But if reincarnation is a fact, we might expect that we have married many souls in the course of other incarnations. Which of these associations is the best to build now, in this life? Does each person have exactly another special soul that they should be with whenever possible?
Many sources of psychic information and other metaphysical teachings have proposed concepts such as “soul mate” and “soul mate”. Cayce’s readings, while at the same time raising some provocative questions, shed some light on this topic.
At the beginning, as noted, it was presented that this became the Sons of God, in which man and woman were as one … Reading 364-7
A fundamental issue is the very nature of the soul. Is it male or female? Both or neither? The readings propose that the soul itself has no gender.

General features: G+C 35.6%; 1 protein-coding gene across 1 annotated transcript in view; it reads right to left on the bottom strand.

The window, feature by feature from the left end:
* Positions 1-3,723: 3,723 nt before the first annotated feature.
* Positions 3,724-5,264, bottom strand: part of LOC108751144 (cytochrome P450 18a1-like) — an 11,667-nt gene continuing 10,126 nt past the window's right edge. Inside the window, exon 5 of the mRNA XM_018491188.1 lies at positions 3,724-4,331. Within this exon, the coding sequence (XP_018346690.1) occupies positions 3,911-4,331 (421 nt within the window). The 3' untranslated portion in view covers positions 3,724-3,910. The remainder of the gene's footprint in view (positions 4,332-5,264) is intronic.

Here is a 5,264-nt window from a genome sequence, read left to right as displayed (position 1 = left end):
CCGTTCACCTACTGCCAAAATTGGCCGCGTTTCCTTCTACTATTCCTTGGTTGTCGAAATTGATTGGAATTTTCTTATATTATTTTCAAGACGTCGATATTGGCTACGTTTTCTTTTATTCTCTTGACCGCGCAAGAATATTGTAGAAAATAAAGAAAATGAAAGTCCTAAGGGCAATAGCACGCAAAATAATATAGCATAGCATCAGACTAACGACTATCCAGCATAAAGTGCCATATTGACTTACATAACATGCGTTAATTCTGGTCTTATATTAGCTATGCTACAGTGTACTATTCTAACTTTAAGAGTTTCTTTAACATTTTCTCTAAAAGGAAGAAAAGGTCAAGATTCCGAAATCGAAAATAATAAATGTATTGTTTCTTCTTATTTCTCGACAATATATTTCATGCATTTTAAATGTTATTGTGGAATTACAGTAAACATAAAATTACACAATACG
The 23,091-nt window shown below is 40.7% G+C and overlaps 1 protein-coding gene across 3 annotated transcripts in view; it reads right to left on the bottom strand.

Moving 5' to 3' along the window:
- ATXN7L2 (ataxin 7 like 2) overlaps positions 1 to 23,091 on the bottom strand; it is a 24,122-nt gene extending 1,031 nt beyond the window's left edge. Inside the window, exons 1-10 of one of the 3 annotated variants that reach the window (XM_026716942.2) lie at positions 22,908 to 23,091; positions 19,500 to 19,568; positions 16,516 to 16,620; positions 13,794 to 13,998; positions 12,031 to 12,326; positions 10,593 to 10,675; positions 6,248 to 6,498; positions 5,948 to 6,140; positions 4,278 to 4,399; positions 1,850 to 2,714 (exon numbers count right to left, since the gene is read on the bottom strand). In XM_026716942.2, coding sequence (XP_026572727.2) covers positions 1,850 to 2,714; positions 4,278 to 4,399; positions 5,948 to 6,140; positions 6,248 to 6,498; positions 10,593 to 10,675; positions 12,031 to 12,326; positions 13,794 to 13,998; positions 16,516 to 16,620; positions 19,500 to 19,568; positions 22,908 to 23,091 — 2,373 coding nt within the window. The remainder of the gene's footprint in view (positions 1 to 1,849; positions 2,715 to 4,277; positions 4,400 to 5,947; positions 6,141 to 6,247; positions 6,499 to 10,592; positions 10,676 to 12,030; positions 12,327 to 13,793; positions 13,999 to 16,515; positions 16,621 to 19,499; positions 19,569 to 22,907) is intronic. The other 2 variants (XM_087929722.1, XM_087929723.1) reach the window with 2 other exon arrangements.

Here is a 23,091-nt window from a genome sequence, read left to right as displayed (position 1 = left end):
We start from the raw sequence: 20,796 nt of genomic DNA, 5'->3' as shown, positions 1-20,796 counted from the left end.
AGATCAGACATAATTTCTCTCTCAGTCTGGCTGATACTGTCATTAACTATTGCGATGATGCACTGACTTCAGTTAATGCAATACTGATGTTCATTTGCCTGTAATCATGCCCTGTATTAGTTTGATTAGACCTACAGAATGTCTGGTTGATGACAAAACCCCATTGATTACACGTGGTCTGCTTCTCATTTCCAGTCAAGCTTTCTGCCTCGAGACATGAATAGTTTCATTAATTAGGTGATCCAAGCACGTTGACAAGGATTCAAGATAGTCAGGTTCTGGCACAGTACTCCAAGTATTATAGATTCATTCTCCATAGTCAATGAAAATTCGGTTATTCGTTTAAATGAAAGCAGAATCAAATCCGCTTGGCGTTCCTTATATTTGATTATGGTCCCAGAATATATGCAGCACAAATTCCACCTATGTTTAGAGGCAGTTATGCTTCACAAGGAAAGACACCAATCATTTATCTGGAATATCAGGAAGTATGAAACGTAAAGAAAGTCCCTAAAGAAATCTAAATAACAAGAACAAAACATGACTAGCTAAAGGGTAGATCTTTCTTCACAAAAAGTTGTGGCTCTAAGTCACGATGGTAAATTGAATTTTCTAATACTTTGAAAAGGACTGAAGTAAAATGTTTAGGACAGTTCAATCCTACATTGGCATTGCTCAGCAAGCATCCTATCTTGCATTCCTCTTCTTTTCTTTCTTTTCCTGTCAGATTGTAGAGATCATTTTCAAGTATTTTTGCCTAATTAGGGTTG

However, in order to learn and grow, a soul enters the physical domain (which is characterized by polarities such as light / dark, positive / negative, thought / feeling, etc.) and chooses to incarnate in a masculine or feminine expression. Probably, in the long-term growth of the soul throughout many incarnations, masculine and feminine experiences are needed. By selecting one gender over the other in a particular life, a condition is usually created in which a balance or complement is needed, as can be found in a marriage partner. This is not to say that significant spiritual growth is impossible during a life without marriage; rather, the marital relationship is a great avenue of development.